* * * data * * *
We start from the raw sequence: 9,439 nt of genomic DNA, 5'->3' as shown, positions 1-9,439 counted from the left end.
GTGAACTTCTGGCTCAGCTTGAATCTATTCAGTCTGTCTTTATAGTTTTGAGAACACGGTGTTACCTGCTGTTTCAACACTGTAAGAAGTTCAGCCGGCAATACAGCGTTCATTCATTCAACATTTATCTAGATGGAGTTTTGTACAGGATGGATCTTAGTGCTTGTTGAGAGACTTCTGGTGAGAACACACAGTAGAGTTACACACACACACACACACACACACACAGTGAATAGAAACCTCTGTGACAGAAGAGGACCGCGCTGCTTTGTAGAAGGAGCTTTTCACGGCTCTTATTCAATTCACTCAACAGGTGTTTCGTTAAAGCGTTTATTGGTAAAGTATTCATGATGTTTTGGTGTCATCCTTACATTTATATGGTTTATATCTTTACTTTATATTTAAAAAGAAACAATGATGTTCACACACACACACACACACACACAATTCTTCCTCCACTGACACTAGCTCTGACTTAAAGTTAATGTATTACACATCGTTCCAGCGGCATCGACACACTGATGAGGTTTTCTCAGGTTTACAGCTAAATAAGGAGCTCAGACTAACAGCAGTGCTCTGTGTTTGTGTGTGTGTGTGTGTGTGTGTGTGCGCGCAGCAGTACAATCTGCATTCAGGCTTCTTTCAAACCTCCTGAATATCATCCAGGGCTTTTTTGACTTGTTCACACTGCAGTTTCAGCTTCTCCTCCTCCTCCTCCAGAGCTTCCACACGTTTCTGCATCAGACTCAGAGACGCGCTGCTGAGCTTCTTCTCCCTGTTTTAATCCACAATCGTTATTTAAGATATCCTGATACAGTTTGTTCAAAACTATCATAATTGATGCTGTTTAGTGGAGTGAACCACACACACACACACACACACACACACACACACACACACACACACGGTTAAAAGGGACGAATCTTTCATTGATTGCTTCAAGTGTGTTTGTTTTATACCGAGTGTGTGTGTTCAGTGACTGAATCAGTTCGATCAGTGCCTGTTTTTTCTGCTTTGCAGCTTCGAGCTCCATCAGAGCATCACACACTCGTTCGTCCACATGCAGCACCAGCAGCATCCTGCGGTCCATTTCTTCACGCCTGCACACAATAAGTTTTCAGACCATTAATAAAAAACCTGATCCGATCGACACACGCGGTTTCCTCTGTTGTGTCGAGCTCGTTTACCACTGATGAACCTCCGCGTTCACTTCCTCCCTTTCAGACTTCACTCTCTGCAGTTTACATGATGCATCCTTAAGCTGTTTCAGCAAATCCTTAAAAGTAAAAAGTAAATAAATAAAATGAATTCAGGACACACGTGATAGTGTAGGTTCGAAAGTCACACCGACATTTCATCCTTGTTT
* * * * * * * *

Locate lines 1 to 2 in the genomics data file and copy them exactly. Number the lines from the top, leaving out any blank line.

We start from the raw sequence: 9,439 nt of genomic DNA, 5'->3' as shown, positions 1-9,439 counted from the left end.
GTGAACTTCTGGCTCAGCTTGAATCTATTCAGTCTGTCTTTATAGTTTTGAGAACACGGTGTTACCTGCTGTTTCAACACTGTAAGAAGTTCAGCCGGCAATACAGCGTTCATTCATTCAACATTTATCTAGATGGAGTTTTGTACAGGATGGATCTTAGTGCTTGTTGAGAGACTTCTGGTGAGAACACACAGTAGAGTTACACACACACACACACACACACACACAGTGAATAGAAACCTCTGTGACAGAAGAGGACCGCGCTGCTTTGTAGAAGGAGCTTTTCACGGCTCTTATTCAATTCACTCAACAGGTGTTTCGTTAAAGCGTTTATTGGTAAAGTATTCATGATGTTTTGGTGTCATCCTTACATTTATATGGTTTATATCTTTACTTTATATTTAAAAAGAAACAATGATGTTCACACACACACACACACACACACAATTCTTCCTCCACTGACACTAGCTCTGACTTAAAGTTAATGTATTACACATCGTTCCAGCGGCATCGACACACTGATGAGGTTTTCTCAGGTTTACAGCTAAATAAGGAGCTCAGACTAACAGCAGTGCTCTGTGTTTGTGTGTGTGTGTGTGTGTGTGTGTGCGCGCAGCAGTACAATCTGCATTCAGGCTTCTTTCAAACCTCCTGAATATCATCCAGGGCTTTTTTGACTTGTTCACACTGCAGTTTCAGCTTCTCCTCCTCCTCCTCCAGAGCTTCCACACGTTTCTGCATCAGACTCAGAGACGCGCTGCTGAGCTTCTTCTCCCTGTTTTAATCCACAATCGTTATTTAAGATATCCTGATACAGTTTGTTCAAAACTATCATAATTGATGCTGTTTAGTGGAGTGAACCACACACACACACACACACACACACACACACACACACACACACACGGTTAAAAGGGACGAATCTTTCATTGATTGCTTCAAGTGTGTTTGTTTTATACCGAGTGTGTGTGTTCAGTGACTGAATCAGTTCGATCAGTGCCTGTTTTTTCTGCTTTGCAGCTTCGAGCTCCATCAGAGCATCACACACTCGTTCGTCCACATGCAGCACCAGCAGCATCCTGCGGTCCATTTCTTCACGCCTGCACACAATAAGTTTTCAGACCATTAATAAAAAACCTGATCCGATCGACACACGCGGTTTCCTCTGTTGTGTCGAGCTCGTTTACCACTGATGAACCTCCGCGTTCACTTCCTCCCTTTCAGACTTCACTCTCTGCAGTTTACATGATGCATCCTTAAGCTGTTTCAGCAAATCCTTAAAAGTAAAAAGTAAATAAATAAAATGAATTCAGGACACACGTGATAGTGTAGGTTCGAAAGTCACACCGACATTTCATCCTTGTTT